JIN-364 -- Back to the Tokugawa Period

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T H E J @ P A N I N C N E W S L E T T E R

Commentary on the Week's Business, Technology and Cultural News
Issue No. 364
Tuesday April 11, 2006 TOKYO

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@@ VIEWPOINT: Back to the Tokugawa Period

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Time: 6:30 Doors open, buffet dinner included
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Open to all - Location is Foreign Correspondents- Club

@@ VIEWPOINT: Back to the Tokugawa Period

In the Tokugawa Period (1603-1867) families in Edo (now Tokyo)
were organized into units of five, the so-called gonin-gumi.
One function of the gonin-gumi was to keep an eye on other
families and to report any breaches of law.

I recalled the gonin-gumi system when I learned of the Justice
Ministry's scheme to consolidate immigration control by
equipping field officers with portable handsets for reading
maps of illegal residents' addresses. The reason the gonin-gumi
system sprang to mind was that the Ministry will depend on tips
from citizens for its information.

The Ministry will incorporate the scheme in its "Plan for the
Optimization of Immigration Control Operations and Systems," to
be announced officially this month. It has yet to be decided
whether the Ministry will share this dubious information with
the police.

According to the Ministry, there were 193,000 "overstays" as of
January this year. That is the first time the figure has dropped
below 200,000 since 1991. If the number of illegal arrivals are
added, the total of illegal residents is 250,000 (2003). The
government's goal is to halve their number by 2008.

In order to realize that goal, the Justice Ministry implemented
in 2004 a system by which local residents email the addresses
and work places of foreigners suspected of being in Japan
illegally. The emails, together with letters and phone calls,
total 16,000 annually.

Foreigners without visas whose names and addresses were
registered with local governments numbered 19,000 in 2004.
These foreigners register at the risk of detection as illegals
in order to acquire a certificate of alien registration, which
serves in place of an identification card for opening a bank
account, purchasing a cellphone, etc.

The Justice Ministry has obtained this information before, but
only been able to use it as textual data -- a situation that
inhibits connecting the dots between multiple reports. The
Immigration Bureau explains that the downloading of information
on a map readable by a portable handset will facilitate
exposure of illegal residents by officers in the field. The map
will indicate the names of foreigners sans visas yet registered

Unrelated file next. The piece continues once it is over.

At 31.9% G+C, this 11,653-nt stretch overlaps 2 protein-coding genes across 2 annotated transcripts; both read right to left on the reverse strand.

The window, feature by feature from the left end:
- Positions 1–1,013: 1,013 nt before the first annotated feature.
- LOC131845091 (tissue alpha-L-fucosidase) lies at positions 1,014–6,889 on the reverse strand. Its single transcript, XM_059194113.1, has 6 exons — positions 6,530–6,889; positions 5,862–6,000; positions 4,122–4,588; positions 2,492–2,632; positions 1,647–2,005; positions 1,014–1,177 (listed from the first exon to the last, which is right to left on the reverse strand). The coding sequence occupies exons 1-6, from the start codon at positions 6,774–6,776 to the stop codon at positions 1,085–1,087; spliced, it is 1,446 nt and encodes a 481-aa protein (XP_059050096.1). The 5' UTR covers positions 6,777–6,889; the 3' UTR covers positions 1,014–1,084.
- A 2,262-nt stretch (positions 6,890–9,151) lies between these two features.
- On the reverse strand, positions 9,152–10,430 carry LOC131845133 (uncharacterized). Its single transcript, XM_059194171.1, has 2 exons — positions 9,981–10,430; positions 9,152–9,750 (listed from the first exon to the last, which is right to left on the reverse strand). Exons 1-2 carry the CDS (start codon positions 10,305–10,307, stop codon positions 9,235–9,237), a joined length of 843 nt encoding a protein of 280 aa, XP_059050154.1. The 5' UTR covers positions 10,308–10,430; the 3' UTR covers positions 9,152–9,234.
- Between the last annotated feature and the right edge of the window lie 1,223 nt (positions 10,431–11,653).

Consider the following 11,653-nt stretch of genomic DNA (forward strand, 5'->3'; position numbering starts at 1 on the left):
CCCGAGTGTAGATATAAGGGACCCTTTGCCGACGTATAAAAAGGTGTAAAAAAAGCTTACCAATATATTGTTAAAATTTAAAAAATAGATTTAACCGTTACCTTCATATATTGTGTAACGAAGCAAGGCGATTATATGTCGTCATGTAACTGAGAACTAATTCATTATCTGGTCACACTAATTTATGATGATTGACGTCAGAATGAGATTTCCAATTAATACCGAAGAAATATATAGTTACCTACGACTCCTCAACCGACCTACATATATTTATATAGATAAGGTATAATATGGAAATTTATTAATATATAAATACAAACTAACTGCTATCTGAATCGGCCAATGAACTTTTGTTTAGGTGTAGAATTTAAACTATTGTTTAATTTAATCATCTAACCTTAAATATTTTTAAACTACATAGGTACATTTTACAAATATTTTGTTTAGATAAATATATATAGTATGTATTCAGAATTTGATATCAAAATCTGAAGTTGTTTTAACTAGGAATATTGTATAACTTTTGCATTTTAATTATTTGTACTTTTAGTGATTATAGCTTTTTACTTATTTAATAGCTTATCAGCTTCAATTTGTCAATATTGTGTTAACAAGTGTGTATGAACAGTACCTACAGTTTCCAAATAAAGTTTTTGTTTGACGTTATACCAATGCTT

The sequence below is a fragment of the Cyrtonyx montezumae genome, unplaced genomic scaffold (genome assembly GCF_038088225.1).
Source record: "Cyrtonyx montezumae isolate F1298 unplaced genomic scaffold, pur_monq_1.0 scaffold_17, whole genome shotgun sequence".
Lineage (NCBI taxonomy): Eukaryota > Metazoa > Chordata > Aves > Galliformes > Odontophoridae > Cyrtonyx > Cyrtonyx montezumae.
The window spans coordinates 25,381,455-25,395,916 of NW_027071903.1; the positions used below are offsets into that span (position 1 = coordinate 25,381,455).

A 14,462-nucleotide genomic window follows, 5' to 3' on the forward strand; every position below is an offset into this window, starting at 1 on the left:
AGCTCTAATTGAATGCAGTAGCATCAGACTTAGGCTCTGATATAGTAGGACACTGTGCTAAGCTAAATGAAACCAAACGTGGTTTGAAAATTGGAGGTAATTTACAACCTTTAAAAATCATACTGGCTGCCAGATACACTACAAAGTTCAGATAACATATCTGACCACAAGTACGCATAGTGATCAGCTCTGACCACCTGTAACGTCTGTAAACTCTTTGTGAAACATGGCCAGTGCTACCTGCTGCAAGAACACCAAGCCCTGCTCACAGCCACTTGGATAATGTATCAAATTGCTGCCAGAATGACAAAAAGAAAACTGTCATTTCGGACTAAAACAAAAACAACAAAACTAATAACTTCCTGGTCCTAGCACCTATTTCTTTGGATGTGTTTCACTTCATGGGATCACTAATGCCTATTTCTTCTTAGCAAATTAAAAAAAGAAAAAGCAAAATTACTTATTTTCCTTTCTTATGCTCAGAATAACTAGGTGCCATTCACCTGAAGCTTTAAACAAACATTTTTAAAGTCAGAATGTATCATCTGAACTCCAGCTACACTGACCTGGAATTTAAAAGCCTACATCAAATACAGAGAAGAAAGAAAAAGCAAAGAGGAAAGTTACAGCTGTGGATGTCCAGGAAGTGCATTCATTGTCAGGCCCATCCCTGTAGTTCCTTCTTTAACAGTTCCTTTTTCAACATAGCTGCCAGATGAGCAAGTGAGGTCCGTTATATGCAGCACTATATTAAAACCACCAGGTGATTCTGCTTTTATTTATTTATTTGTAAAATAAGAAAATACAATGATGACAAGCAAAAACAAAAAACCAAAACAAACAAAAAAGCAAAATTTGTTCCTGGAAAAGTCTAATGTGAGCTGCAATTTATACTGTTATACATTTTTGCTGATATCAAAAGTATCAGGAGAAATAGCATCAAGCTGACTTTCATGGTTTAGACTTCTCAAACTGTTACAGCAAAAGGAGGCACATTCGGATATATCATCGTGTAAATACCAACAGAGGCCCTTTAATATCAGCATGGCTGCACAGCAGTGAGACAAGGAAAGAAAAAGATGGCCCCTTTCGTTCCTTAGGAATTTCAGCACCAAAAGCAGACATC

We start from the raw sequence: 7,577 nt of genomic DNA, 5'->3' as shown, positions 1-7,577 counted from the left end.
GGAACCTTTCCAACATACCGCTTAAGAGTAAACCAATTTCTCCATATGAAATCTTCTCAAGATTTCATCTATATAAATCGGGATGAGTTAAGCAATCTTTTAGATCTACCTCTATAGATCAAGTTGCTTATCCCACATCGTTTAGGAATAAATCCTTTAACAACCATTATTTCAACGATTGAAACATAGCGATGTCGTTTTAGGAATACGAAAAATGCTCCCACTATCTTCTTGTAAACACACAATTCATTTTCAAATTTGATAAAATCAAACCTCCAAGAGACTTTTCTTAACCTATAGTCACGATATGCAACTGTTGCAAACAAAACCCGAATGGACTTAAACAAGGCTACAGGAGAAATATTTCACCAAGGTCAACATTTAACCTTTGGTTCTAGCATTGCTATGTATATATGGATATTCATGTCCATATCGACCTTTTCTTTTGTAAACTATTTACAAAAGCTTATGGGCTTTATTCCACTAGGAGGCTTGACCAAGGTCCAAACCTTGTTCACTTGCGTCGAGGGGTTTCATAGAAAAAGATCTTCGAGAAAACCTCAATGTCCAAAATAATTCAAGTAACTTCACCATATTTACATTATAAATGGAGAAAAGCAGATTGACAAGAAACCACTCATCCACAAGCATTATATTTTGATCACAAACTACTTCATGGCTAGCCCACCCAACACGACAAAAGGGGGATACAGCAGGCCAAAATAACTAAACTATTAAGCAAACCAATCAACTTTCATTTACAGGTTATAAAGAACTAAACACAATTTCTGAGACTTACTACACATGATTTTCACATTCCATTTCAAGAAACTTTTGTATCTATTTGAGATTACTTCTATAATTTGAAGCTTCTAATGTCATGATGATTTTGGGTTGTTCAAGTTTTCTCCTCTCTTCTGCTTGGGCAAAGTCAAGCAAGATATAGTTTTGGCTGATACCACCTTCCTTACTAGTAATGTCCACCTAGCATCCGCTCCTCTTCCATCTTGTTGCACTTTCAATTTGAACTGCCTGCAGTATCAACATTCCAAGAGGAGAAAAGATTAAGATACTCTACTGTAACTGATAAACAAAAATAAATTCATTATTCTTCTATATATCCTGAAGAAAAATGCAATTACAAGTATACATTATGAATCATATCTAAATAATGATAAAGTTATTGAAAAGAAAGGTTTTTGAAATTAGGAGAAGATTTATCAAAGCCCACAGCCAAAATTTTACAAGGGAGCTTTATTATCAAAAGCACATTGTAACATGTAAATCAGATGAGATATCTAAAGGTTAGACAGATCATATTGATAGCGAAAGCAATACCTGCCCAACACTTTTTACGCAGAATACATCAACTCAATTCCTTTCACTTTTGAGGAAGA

with the local government, establishments with a history of
employing illegal workers, and the addresses of foreigners
suspected of illegal stays.

According to the Solidarity Network with Migrants Japan (SMJ),
many visaless foreigners register with local governments in
order to be able to send their children to public schools.
Manami Yano, SMJ's Director, told the "Asahi Shimbun," a major
daily, "Few [illegals] are involved in serious crimes. It is a
mistake to regard [the population] of illegals as a breeding
ground of crime." The Japan Federation of Bar Associations (JFBA)
calls for the suspension of e-snitching on suspected illegals,
"because "it will encourage anonymous tips by citizens." The
JFBA was joined in its criticism by the UN Commission on Human
Rights, which commented that the system would fan hatred of

The Tokugawa shoguns were hereditary military rulers of a
society divided into rigid classes with an untouchable caste
at the bottom. Confessions were wrung from suspects by torture.
Execution was by the sword. The gonin-gumi, a system of neighbor
ratting on neighbor, helped maintain order and, thereby,
perpetuate the Tokugawa government.

Post-implementation of the Justice Ministry's new plan, Big Brother
will be watching Japan's quarter of a million illegal residents.
Setting aside the shades of totalitarianism, while the Japanese
birthrate plummets and population declines, it makes no sense
to expel foreign workers. What is the Justice Ministry thinking?

I don't believe it is.

-- Burritt Sabin
Nippon Medical University is seeking foreigners living in the Tokyo
area to be simulated patients for new medical students.

April 13 (Thursday) from 12:45 - 16:40

Organizer and facilitators
Dr. Kazue Takayanagi, Dr. T. Saito, Dr. T. Shimura
Nippon Medical School
Phone: 03-3822-2131 (5411,5413) fax 03-3822-8144
Email: taka-y@nms.ac.jp
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SUBSCRIBERS: 31,346 as of April 10, 2006

Written and edited by Burritt Sabin (editors2@japaninc.com)


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